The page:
1. Getting it right

There isn’t a quick fix to leaving your dog alone. Treat these tips as little nuggets which can all help but be aware of other factors that can contribute to distress when left, including any medical issues or learned associations you’ll need to overcome and you may need to seek individual guidance from a certified behaviourist. Starting the learning process early is essential as prevention is always better than cure.

Techniques while out of the home All dog owners First-time dog owners
Leaving the TV / radio on 39% 36%
Leaving a light on 34% 31%
Extra toys 23% 20%
Extra treats 19% 18%
Use a smart device 17% 27%
Come home during the day 16% 14%
Working from home more 15% 14%
Friend / neighbour visits 14% 16%
Putting the heating on 14% 12%
Extra training 9% 10%
Hire a dog walker 8% 7%
Put up stair gates / baby gates / pen 7% 9%
Put them in a dog box / kennel 6% 6%
Changed working hours 6% 8%
Taking shifts to mind the dog 5% 5%
Prepared games in advance 4% 6%
Send to dog sitter / doggy day care 4% 5%
Making alterations to home 4% 5%
Sought professional behaviour advice 4% 6%
Bought a 2nd pet for company 4% 2%
Take them to work 3% 3%
Medicate dog 1% 3%


For more information on seeking help from certified and assessed practitioners, visit the Animal Behaviour & Training Council


Before discovering 4lite’s smart lighting, Beth Robinson and partner Aiden Jordan would leave their lights on all day whenever they had to leave their dog home alone.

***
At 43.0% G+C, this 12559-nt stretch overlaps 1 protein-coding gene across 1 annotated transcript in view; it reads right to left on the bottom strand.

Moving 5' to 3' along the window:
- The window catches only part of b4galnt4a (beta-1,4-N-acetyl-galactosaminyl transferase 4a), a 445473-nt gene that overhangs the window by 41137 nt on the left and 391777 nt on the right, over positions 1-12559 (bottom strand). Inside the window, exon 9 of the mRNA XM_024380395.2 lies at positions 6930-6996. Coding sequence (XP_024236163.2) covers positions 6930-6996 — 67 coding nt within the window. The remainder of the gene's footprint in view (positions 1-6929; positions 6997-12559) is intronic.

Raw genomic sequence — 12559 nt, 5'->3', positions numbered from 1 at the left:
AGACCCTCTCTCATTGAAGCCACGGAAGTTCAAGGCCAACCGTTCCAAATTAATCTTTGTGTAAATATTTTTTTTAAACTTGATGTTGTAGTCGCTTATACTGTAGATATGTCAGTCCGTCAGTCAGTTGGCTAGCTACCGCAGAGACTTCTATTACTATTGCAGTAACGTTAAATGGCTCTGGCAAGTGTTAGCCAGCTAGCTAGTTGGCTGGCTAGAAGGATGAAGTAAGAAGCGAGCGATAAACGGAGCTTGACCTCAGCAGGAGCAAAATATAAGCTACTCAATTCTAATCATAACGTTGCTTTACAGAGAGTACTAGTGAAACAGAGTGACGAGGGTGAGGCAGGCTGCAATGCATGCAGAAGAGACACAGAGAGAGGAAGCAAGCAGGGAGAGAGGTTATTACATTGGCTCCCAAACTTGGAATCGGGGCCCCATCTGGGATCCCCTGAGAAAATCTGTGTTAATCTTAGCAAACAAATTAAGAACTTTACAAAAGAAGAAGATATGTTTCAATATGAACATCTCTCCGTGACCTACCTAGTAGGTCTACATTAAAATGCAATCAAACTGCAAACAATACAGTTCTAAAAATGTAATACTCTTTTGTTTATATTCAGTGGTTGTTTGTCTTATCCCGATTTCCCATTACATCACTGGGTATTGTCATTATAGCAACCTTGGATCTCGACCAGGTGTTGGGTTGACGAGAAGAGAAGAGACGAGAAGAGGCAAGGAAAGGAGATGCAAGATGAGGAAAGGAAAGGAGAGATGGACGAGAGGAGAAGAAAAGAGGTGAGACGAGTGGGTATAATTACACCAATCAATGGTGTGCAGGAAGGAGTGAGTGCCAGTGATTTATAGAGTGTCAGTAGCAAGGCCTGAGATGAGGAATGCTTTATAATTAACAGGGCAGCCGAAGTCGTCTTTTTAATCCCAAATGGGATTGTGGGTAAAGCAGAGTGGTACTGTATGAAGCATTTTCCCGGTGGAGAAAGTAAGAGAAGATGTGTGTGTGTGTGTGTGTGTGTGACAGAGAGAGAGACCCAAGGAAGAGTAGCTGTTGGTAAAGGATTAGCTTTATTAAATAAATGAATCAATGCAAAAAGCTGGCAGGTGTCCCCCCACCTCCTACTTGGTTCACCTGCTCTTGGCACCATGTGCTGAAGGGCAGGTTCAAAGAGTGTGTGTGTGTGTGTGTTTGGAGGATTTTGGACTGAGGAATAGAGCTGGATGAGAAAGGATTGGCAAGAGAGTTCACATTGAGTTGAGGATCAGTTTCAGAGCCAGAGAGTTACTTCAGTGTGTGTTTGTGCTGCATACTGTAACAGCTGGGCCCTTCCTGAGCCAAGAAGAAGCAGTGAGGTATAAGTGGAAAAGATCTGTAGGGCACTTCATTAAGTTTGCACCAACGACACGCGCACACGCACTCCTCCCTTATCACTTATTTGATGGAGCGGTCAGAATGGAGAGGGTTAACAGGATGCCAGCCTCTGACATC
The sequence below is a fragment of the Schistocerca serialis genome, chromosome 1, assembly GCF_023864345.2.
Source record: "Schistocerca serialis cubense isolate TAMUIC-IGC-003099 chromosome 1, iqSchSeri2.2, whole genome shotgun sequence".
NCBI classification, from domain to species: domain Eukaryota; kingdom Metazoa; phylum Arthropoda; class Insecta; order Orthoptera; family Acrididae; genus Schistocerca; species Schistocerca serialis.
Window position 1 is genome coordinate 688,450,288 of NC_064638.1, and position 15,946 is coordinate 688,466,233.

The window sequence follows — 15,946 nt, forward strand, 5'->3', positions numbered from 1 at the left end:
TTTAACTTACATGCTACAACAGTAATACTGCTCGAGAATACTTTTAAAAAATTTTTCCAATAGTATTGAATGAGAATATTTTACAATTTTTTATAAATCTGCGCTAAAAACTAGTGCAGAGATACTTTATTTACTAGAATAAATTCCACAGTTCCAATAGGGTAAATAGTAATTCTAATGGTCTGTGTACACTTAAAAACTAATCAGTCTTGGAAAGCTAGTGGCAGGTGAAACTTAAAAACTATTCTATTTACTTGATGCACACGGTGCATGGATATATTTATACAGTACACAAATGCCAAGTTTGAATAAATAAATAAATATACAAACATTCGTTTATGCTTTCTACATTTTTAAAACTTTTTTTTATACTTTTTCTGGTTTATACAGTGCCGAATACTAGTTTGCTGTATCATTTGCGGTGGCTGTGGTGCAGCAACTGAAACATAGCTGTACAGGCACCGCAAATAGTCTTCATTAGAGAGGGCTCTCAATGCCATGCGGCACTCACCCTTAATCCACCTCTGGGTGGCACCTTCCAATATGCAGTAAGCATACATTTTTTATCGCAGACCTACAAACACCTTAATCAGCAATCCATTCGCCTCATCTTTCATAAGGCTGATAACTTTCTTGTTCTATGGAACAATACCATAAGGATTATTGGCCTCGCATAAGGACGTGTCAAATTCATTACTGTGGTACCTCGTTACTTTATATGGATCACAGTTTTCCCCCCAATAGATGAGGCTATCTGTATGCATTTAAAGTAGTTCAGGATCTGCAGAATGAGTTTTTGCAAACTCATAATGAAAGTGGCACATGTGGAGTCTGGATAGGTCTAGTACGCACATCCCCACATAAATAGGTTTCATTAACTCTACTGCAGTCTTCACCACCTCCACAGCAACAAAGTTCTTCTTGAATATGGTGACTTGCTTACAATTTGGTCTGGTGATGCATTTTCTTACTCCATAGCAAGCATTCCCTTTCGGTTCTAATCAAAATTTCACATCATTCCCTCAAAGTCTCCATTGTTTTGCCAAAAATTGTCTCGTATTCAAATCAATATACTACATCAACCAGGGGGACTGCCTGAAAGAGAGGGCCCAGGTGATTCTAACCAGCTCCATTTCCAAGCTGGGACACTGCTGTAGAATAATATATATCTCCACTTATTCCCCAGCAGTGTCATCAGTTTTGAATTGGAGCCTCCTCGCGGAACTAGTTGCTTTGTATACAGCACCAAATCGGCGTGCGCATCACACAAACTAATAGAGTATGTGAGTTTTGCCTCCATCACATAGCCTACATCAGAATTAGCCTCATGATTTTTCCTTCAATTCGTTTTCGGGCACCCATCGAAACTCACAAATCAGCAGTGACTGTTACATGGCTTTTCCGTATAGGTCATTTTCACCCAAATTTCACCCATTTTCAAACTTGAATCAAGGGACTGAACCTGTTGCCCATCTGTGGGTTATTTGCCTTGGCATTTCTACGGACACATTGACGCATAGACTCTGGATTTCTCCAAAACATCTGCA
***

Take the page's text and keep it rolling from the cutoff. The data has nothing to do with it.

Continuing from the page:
The pair became dog owners during the pandemic, adopting seven-year-old Arlo on Boxing Day 2020 from a charity sanctuary. Arlo, a Labrador-hound cross, was rescued from Spain where he had living in a shelter for over a year. While his past is unknown, he bears scars to his face and a slit in his ear, suggesting he could have been used for hunting.

Beth said, “I’ve always had dogs growing up and we talked about adopting to give a dog a better life than they’d otherwise have. As soon as we saw Arlo, we just loved him. The silver lining of the pandemic was that we worked from home and didn’t have to go into the office as much. He did settle in well but, as he has no back story, we’re unsure what he’s been exposed to and were nervous about having to leave him when I went back to work in London, which is quite a long commute.

“The first time we left Arlo, my parents went over to walk him at lunchtime and he rushed over to them and was very excitable, so we think he might have been unsettled throughout the day. I’d heard that leaving the light on may make dogs feel more comfortable so we thought we’d give that a try and got a camera so we could check in on him. We also closed the living room curtains so he didn’t get distracted by people walking by and he has free reign of the house. It definitely made a difference and now he’s in the routine, he relaxes a lot more.

“Of course, leaving three lights on all day does lead to higher energy bills, so I was interested in smart lighting. Now we can turn the lights on and off when we need to.”